Pre-cooked flour is known for its high fibre, vitamin B-1, and vitamin B-3 content, as well as being free from fats, saturated fats, and cholesterol.
It is also considered to be a good source of several minerals such as magnesium, iron, potassium, calcium, phosphorus, vitamin E, and antioxidants, thus offering a lot of health benefits, which has led to its increased demand.
“The reception for this product has been good. Those who have used our flour keep referring others to us.
Demand is growing daily and we expect this to continue. We roast our grains to their readiness to ensure that the end product takes less time to prepare.
With our flour, you will take less than 20 minutes to prepare your perfect ugali,” she reveals.
The idea of coming up with pre-cooked flour according to her was born a few months after they started making maize flour in 2018.
The reason being sifted maize flour has less nutritional value and they wanted to introduce to the market a more nutritious product.
However, lack of capital to buy the required equipment made them hold on to that dream until 2019 when the Global Alliance for Improved Nutrition (Gain) spotted them and decided to walk with them to make this dream a reality.
Gain is a global Swiss-based foundation that mobilises public-private partnerships and provides financial and technical support to deliver nutritious foods to those people most at risk of malnutrition.
Through Gain, they managed to do market research, come up with a business plan, purchase an extruder and a packaging machine.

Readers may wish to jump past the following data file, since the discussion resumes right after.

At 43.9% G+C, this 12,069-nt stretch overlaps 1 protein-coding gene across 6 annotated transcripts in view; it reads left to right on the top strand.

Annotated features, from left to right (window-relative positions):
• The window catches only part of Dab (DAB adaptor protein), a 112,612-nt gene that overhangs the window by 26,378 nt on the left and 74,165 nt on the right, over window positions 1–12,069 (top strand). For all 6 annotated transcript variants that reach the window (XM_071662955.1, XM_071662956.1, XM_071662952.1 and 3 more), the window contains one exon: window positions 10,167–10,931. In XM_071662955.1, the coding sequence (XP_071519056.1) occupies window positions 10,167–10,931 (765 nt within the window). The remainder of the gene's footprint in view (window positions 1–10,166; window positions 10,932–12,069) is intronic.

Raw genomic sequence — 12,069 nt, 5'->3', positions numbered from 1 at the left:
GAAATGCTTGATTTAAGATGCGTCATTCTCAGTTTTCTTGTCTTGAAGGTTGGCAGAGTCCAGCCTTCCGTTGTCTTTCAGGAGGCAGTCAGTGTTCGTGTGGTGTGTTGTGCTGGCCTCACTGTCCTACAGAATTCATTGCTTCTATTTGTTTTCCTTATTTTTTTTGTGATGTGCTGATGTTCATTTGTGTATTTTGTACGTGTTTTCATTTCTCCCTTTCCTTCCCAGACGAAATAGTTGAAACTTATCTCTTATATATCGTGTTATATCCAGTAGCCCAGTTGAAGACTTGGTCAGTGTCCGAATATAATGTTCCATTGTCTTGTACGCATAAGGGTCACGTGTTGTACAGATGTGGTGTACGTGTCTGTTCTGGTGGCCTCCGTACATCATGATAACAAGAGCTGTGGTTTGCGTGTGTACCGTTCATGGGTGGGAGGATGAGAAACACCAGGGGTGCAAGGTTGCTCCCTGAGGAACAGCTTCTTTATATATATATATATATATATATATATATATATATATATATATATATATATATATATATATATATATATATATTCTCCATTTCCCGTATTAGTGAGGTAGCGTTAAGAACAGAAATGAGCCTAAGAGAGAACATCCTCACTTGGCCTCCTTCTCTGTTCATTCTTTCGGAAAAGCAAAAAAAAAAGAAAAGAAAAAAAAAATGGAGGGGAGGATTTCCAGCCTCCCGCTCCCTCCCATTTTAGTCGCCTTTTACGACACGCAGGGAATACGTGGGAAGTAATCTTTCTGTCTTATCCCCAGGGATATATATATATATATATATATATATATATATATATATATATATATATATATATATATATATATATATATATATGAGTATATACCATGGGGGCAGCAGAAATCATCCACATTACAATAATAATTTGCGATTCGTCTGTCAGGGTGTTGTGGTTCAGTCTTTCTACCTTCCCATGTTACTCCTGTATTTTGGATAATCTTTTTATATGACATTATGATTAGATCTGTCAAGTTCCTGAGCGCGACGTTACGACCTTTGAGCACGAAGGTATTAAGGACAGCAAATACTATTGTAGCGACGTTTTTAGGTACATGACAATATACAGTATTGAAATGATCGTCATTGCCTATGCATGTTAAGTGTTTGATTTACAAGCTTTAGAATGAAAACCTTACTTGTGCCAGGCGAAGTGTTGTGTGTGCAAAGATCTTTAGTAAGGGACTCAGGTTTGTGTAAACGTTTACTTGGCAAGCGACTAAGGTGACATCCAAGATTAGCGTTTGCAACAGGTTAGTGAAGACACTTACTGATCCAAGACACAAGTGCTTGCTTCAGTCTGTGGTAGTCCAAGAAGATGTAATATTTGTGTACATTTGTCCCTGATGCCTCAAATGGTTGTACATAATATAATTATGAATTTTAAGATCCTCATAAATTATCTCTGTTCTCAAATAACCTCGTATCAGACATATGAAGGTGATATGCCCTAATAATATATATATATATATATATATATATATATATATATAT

This has helped them to introduce their innovative product — a whole food maize flour which cooks conveniently into the market.
“The best thing is that pre-cooked flours are more nutritious and do not interfere with the flavour of the products.
It is now upon Kenyans to make a nutritional switch from the much-liked white ugali to a nutritionally superior blended one with sorghum or millet,” she says.
Findings by Persistence Market Research, shows global pre-cooked flour market is expected to witness a significant value Compound Annual Growth Rate of around five per cent through 2030.
Owing to increased consumption of functional food, dietary supplements, and nutritionally-rich products by consumers across the world to maintain fitness and a healthy lifestyle.
Key players operating in the global pre-cooked flour market are more focused on increasing the quality of their products by using innovative technologies and creating a unique brand image.
They are also engaged in increasing production capacity by opening new state-of-the-art manufacturing facilities to cater to rising demand for pre-cooked flour across geographies.
Manufacturers are also taking innovative approaches such as sourcing premium quality grains from different origins to offer a higher quality of pre-cooked flour for different end-use industry verticals.
Though currently, this product is available in Meru and its environs, she says that the flour will be readily available countrywide by next several months.